SEOUL (Reuters) - North Korea released a report on Thursday defending last month’s deadly attack on a South Korean island, accusing Seoul and Washington of “persistently escalating tension” in disputed seas off its west coast.
The North fired a barrage of artillery shells at Yeonpyeong, one of five South Korean islands straddling the contested Northern Limit Line (NLL) sea border, killing four people, including two civilians.
The shelling, the first of its kind against civilians on South Korean soil since the end of the 1950-53 war, coupled with the North’s revelations of nuclear advances giving it a second path to make an atomic bomb, have spiked tensions on the peninsula.
Pyongyang said it had fired artillery at the island after South Korea had fired into its waters. Seoul said it had only been conducting regular military drills in the area at the time.
South Korea “fired as many as thousands of shells into the territorial waters of the DPRK side,” the state news agency quoted the Secretariat of the Committee for the Peaceful Reunification of Korea report as saying.
“This reckless act was obviously a deliberate provocation to prompt the DPRK to take a military counter-action,” it said.
Pyongyang does not recognize the NLL, arguing that the demarcation was established without its consent after the 1950-1953 Korean war.
There have been several deadly battles in the area over the past decade, and in March a South Korea warship was sunk killing 46 sailors.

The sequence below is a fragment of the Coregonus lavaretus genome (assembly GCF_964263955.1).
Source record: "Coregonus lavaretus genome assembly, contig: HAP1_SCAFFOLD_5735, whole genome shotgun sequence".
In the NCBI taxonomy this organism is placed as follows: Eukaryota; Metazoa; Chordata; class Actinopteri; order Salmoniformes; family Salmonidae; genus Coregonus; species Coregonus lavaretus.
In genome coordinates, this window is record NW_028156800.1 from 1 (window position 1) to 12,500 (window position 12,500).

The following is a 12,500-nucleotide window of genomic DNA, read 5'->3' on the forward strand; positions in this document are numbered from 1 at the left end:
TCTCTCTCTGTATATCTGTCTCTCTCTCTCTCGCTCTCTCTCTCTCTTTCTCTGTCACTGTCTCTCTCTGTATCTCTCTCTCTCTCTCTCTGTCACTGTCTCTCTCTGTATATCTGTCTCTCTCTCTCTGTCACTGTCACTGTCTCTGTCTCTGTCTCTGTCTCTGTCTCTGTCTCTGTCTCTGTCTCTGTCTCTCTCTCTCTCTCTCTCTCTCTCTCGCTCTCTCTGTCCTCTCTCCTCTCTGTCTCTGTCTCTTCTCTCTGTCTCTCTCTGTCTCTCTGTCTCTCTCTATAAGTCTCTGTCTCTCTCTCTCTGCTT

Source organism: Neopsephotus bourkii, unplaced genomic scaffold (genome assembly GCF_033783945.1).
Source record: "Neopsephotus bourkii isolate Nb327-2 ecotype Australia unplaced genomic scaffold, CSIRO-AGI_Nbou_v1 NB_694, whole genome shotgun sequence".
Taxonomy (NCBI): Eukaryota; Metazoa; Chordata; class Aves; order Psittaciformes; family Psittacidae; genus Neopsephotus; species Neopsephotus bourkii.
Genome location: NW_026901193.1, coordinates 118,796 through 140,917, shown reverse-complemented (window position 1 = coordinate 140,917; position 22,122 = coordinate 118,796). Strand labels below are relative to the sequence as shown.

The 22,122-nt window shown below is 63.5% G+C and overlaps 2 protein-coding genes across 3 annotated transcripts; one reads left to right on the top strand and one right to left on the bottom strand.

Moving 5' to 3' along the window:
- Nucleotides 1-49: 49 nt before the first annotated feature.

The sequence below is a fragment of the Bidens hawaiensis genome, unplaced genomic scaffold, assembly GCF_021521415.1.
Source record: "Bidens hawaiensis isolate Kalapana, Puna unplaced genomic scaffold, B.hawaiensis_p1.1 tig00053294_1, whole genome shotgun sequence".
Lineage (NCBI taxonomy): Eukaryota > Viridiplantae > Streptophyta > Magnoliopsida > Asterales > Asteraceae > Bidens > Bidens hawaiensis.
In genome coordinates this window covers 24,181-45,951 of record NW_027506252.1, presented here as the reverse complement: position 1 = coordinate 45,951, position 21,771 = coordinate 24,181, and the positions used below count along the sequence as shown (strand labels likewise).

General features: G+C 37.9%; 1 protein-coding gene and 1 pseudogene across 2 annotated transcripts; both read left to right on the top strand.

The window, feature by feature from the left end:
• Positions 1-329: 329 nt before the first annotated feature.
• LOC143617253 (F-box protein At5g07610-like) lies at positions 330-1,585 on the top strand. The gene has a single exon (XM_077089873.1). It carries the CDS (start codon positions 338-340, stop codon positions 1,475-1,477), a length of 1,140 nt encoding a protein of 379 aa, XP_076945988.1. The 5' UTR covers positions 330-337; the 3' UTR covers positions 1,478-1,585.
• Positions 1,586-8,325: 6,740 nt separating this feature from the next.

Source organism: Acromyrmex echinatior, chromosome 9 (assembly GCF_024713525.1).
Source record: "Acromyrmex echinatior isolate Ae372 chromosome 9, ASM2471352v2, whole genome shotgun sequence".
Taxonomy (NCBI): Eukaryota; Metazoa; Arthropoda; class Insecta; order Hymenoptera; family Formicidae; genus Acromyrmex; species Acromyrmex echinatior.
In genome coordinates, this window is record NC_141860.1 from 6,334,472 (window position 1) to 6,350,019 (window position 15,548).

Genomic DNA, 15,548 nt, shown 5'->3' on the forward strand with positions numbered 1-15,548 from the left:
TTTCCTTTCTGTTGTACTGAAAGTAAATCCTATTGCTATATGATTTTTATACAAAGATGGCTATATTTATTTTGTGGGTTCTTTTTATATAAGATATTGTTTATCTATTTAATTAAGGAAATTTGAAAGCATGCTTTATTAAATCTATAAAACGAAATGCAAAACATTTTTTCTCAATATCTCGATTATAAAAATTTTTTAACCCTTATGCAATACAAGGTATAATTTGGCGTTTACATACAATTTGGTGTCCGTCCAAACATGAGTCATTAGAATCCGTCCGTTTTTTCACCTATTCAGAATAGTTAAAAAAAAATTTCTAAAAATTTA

“The above-said island is located deep inside the territorial waters of the DPRK side from the maritime demarcation line,” the report said.
“If any live shell firing is conducted from there, shells are bound to drop inside the territorial waters of the DPRK side no matter in which direction they are fired because of these geographical features of the island.”
Both Koreas frequently conduct drills in the area.
The statement also said the South had “persistently mocked at the DPRK’s sincere efforts to improve the inter-Korean relations and turned away their faces from them.”
The North has said it wants to resume six party nuclear talks, but Washington and Seoul have said they will only consider a return to the negotiating table when Pyongyang shows it is sincere about denuclearization.
Reporting by Jeremy Laurence; Editing by Andrew Marshall